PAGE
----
Western Kentucky University

Poster Title

Are We Fed Economic Uncertainty?

Institution

Western Kentucky University

Abstract

The Federal Reserve (Fed) uses monetary policy in an effort to produce stable prices, employment, and economic growth. To do so, we believe the Fed needs to foster certainty about its policy actions. Using the Daily News-based Economic Policy Uncertainty Index (DNEPUI) from www.policyuncertainty.com, one can see many occasions of surges in economic uncertainty. While the Fed certainly isn't the only source of uncertainty in the economy, their leading role in setting policy that affects the world's largest economy merits investigation. Recently there have been two main methods of conducting monetary policy: 1) the use of "rules," or systematic methods which determine their course of action (e.g. the Taylor Rule), and 2) discretionary action, which means acting in the best interest of the present situation (e.g. the latest rounds of “quantitative easing”). Since 1985 both have been implemented at various times. It seems recent surges in economic uncertainty are partially related to the Fed’s discretionary policy actions. By going through the various rules and discretionary policy times to see what policies were implemented and why, correlation between policy and uncertainty may be detected. Changes in variation in the uncertainty index before and after the most recent recession illustrate how much more uncertainty fluctuated during recent times. If uncertainty in policy hampers growth, then there is something fundamentally flawed with policy. Discerning if the Fed has failed at creating economic growth by increasing uncertainty instead will broaden the macroeconomic perspective of analyzing monetary policy, as well as, inform citizens and businesses how they can use reports of Fed policy in their labor and investment decisions. That is why it was useful to determine which monetary policies of the Fed increase the overall level of uncertainty in the economy.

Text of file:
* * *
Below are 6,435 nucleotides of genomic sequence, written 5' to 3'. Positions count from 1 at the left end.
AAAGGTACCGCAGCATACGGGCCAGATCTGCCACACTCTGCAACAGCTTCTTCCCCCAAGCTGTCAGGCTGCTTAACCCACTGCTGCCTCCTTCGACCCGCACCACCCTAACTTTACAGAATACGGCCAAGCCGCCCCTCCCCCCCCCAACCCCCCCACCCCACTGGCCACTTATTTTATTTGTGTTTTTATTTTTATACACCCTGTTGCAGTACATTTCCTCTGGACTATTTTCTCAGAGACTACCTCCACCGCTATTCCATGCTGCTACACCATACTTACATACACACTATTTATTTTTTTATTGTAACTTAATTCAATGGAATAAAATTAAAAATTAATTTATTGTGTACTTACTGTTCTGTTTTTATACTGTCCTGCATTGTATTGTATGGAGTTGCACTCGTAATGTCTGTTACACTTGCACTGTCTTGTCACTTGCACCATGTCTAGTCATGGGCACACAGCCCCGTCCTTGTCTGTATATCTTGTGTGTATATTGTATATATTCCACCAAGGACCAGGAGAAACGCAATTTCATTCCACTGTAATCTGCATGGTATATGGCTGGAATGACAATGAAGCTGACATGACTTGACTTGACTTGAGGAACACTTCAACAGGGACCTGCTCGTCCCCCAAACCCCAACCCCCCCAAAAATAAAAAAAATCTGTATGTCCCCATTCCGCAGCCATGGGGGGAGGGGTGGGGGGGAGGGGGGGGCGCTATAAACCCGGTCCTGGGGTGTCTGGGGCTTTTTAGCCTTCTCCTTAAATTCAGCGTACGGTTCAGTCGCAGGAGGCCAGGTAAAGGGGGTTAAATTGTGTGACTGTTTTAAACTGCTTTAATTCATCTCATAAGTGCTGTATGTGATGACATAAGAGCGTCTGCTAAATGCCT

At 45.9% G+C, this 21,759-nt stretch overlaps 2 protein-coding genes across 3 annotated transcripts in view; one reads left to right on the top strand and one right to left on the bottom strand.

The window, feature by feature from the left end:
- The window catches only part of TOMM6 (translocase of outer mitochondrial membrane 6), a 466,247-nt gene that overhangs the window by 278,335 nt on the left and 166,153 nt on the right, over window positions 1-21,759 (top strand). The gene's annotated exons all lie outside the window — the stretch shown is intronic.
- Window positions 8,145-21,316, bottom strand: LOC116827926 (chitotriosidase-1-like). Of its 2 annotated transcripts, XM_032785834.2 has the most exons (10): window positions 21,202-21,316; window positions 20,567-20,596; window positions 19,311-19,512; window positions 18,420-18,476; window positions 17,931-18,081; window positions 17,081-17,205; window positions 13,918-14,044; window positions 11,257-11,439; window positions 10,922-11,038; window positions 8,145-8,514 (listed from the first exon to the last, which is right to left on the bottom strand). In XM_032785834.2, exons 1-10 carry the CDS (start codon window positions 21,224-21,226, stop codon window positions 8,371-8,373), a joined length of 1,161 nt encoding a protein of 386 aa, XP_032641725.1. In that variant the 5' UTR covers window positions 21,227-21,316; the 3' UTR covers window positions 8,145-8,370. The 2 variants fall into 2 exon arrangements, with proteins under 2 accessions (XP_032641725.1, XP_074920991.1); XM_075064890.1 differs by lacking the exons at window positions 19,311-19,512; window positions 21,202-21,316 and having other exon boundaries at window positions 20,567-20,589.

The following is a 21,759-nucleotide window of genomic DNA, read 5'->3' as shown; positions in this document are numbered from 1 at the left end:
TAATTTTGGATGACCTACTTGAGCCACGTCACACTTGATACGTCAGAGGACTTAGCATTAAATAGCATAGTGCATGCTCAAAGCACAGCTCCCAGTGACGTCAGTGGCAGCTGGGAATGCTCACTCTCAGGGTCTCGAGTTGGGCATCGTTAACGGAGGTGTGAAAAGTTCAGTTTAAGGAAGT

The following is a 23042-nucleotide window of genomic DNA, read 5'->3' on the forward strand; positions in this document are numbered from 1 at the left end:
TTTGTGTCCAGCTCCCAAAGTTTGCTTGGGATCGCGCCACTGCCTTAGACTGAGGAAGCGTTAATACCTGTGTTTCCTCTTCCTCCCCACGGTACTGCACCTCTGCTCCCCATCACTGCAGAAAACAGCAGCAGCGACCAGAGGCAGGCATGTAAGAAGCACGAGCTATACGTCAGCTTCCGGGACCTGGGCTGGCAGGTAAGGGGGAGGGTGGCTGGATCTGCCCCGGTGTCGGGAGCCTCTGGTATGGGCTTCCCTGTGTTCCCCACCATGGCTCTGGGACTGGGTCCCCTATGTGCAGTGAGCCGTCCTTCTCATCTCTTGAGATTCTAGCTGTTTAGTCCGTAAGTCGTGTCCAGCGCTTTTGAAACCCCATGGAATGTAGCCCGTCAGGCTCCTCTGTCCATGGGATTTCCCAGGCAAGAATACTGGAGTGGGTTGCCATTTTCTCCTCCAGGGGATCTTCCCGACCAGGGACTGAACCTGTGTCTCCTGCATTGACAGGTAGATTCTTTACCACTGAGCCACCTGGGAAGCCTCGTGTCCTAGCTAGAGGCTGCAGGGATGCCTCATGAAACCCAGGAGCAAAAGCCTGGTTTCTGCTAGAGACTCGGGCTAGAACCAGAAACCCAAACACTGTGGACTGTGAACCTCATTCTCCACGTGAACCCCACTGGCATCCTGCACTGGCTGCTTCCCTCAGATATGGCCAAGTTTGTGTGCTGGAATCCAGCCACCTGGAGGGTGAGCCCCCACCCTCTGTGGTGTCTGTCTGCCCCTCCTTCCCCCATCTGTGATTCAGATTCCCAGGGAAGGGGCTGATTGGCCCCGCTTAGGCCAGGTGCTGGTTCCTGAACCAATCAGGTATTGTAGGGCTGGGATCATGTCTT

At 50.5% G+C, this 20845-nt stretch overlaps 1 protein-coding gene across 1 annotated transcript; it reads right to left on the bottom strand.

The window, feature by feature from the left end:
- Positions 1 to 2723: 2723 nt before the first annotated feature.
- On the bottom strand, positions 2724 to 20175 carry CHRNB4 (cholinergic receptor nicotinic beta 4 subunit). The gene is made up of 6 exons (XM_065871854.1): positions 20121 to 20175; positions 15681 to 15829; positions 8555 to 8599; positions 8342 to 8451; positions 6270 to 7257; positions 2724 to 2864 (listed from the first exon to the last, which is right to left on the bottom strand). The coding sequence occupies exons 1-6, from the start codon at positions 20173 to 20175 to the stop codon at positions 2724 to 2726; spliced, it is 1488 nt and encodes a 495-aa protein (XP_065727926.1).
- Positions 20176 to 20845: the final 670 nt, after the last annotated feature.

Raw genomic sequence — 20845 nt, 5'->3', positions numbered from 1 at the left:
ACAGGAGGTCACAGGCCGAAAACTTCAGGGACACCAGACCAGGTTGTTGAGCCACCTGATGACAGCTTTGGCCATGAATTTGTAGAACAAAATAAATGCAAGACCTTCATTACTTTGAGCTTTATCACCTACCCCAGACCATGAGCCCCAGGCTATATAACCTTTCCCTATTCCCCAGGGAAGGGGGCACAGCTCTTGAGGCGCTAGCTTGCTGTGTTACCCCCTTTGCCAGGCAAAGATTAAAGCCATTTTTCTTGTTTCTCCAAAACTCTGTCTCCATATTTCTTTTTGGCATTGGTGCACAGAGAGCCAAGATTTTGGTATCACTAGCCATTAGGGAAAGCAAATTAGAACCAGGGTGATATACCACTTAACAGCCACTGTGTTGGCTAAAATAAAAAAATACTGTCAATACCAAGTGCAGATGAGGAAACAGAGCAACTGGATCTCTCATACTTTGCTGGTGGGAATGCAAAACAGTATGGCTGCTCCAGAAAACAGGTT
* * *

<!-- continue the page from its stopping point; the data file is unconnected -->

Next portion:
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Are We Fed Economic Uncertainty?

The Federal Reserve (Fed) uses monetary policy in an effort to produce stable prices, employment, and economic growth. To do so, we believe the Fed needs to foster certainty about its policy actions. Using the Daily News-based Economic Policy Uncertainty Index (DNEPUI) from www.policyuncertainty.com, one can see many occasions of surges in economic uncertainty. While the Fed certainly isn't the only source of uncertainty in the economy, their leading role in setting policy that affects the world's largest economy merits investigation. Recently there have been two main methods of conducting monetary policy: 1) the use of "rules," or systematic methods which determine their course of action (e.g. the Taylor Rule), and 2) discretionary action, which means acting in the best interest of the present situation (e.g. the latest rounds of “quantitative easing”). Since 1985 both have been implemented at various times. It seems recent surges in economic uncertainty are partially related to the Fed’s discretionary policy actions. By going through the various rules and discretionary policy times to see what policies were implemented and why, correlation between policy and uncertainty may be detected. Changes in variation in the uncertainty index before and after the most recent recession illustrate how much more uncertainty fluctuated during recent times. If uncertainty in policy hampers growth, then there is something fundamentally flawed with policy. Discerning if the Fed has failed at creating economic growth by increasing uncertainty instead will broaden the macroeconomic perspective of analyzing monetary policy, as well as, inform citizens and businesses how they can use reports of Fed policy in their labor and investment decisions. That is why it was useful to determine which monetary policies of the Fed increase the overall level of uncertainty in the economy.